Chainsaw guide bars are available in varying lengths, ranging from anywhere between 4″ and as much as 60″. But we’re going to set aside those mini chainsaws and those giant chainsaws that professional lumberjacks use to focus on chainsaws that are designed for residential or light commercial applications.
The most compact residential chainsaws have guide bars that range anywhere between 10″ to 14″. These are perfect for small to midsize residential or commercial projects, such as pruning, trimming, limbing, or chopping firewood. But if you’re planning to fell and buck a relatively large tree, then larger chainsaws with guide bars measuring 20″ and beyond are perfect for these tasks.
Moreover, be mindful of the saw’s weight when choosing one. A powerful yet heavy and bulky chainsaw can seriously hamper your movement or become dangerous, especially if you are climbing a ladder or a roof.
Chainsaws used to be powered solely by gas. But in recent years, power tools manufacturers have transitioned to corded and battery-powered chainsaws. Let’s take a look at the pros and cons of each fuel type to see which one is perfect for you.
Gas-powered chainsaw engines are prized for their sheer power and ability to deliver smooth and fast cuts. They are ideal for most residential and commercial chores, such as trimming thick branches or felling trees.
But, of course, there are downsides. Gas-powered chainsaws are heavier and pricier than other chainsaws. They are also noisier and they need to be maintained regularly to keep them in good shape. Keep in mind that gas-powered chainsaws should never be operated indoors as they can release fumes containing toxic carbon monoxide.
If you want a saw that is nearly as powerful as a gas-powered one, then check out corded chainsaws. To use a corded chainsaw, simply plug it into a wall outlet and squeeze the trigger. In general, corded chainsaws are lighter and safer to use than gas-powered ones.
When it comes to sheer power, however, a corded chainsaw is no match to a gas-powered one. They’re great for light trimming or pruning or even felling some smaller trees, but you’ll need a more powerful tool if you’re planning to fell a large tree.
The cord itself can seriously limit the tool’s portability. You’ll need to stay close to the closest wall outlet or plug it into a suitable heavy-duty power cord so you can continue working even when you’re working a little farther than your backyard. But remember not to plug multiple power cords together as this can be a fire hazard.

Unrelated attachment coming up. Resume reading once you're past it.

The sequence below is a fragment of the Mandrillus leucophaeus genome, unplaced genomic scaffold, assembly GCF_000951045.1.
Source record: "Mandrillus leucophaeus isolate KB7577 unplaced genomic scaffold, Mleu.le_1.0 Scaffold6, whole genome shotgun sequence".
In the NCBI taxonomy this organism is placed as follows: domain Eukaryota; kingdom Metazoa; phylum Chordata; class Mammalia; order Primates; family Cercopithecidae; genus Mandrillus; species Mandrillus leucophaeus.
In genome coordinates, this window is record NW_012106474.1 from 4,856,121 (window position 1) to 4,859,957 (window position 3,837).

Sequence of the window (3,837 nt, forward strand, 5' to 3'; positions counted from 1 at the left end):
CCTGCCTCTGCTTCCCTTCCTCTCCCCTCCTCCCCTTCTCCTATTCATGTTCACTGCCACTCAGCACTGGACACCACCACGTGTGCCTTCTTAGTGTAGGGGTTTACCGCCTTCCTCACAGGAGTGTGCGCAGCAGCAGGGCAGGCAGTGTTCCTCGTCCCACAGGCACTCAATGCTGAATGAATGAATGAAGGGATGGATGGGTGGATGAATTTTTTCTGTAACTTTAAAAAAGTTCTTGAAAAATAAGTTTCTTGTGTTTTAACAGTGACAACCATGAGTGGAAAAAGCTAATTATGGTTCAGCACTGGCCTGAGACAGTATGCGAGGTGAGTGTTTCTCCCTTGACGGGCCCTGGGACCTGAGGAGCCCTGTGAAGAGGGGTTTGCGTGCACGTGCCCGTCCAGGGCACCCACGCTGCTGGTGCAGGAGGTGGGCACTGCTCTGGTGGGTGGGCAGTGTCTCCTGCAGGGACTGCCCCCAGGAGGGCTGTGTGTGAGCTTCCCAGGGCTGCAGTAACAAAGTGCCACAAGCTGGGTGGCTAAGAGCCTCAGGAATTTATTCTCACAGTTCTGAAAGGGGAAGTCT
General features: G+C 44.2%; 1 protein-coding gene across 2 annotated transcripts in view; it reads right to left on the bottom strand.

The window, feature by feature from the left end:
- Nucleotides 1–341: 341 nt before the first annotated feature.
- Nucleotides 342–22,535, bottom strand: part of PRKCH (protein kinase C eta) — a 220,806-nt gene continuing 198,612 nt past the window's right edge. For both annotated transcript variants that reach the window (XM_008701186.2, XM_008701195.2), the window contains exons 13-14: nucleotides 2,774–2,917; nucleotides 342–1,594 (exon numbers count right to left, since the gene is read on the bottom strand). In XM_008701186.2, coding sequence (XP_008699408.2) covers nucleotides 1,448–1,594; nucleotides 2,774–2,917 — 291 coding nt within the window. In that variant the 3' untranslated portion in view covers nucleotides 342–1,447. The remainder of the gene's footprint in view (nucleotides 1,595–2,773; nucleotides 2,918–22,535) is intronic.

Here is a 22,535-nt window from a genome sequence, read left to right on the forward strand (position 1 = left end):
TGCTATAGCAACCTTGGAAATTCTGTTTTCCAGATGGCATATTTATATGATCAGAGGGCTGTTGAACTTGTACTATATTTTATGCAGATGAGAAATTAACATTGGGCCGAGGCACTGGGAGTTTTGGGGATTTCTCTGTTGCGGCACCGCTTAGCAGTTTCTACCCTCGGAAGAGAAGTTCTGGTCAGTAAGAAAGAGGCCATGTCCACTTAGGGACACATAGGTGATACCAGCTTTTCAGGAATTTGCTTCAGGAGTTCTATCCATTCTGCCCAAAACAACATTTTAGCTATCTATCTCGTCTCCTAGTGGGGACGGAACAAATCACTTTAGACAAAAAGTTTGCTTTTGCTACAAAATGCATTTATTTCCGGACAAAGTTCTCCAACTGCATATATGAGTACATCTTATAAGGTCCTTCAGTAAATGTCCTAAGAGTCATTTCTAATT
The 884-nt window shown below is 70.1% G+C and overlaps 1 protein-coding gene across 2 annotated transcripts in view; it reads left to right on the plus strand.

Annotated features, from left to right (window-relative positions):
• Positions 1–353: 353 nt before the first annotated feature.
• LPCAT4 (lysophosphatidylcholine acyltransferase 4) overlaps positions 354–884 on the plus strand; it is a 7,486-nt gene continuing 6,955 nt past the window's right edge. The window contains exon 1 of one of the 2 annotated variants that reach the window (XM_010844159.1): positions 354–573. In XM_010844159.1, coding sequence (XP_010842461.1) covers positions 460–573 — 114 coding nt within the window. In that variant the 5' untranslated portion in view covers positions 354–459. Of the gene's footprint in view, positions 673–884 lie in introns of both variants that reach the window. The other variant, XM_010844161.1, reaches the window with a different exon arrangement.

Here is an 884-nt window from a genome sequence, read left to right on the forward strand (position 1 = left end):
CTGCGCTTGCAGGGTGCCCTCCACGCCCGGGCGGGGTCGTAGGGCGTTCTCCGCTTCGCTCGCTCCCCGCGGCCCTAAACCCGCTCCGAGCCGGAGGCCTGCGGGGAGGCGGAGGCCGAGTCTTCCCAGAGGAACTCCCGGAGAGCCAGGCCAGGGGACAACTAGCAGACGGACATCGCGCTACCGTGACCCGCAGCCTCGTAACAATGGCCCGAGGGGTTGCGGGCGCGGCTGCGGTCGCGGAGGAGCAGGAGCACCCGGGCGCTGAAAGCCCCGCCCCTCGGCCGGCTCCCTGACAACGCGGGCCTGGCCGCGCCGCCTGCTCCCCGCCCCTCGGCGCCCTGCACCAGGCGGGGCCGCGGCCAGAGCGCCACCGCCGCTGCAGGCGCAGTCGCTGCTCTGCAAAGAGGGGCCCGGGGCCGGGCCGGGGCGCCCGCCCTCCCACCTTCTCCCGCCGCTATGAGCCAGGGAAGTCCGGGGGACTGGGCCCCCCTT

Last but not least are battery-powered chainsaws. Most are powered by a single battery, but some can be powered by two batteries, such as this Makita XCU03Z 18V X2 Cordless 14″ Chain Saw. When it comes to performance, they are nearly as powerful and reliable as gas-powered ones. Some of the most powerful battery-powered chainsaws can fell a small tree or cut a thick branch with ease. The batteries can last anywhere from 30 to 40 minutes.
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Chainsaws are quite useful for clearing brush, chopping firewood, felling trees, and removing branches, but they are also extremely dangerous. According to the CDC, chainsaws hurt tens of thousands of individuals each year. Fortunately, by following simple safety precautions, you may drastically lower your chances of becoming a statistic.
- Wear clothes that fit snugly, such as long pants, long sleeves, and closed boots or shoes. You’ll also need eye protection goggles, work gloves, and earmuffs, or noise-canceling earplugs.
- Before using the chainsaw, read the directions carefully.
- Recognize your limitations and ability level. If you’re new to utilizing a chainsaw, don’t try to fell a large tree, for example. You should not use a chainsaw if you are tired, sick, or otherwise incapacitated.
- Proceed carefully and systematically.
- When using a chainsaw, always use both hands.
- Stand with both feet firmly planted on solid ground. Never use a chainsaw while standing on a ladder, perched in a tree, or in any other dangerous situation.
- Hold the chainsaw at a small inclination to the side and stand immediately in front of the object you’re cutting. Avoid leaning or bending your body to the side, and avoid cutting brush or tree limbs above your head with your chainsaw.
- Always use the chain brake when the chainsaw is turned on but not actively cutting.
- When operating the chainsaw, make sure someone else is nearby.
- Always keep a first-aid kit on hand.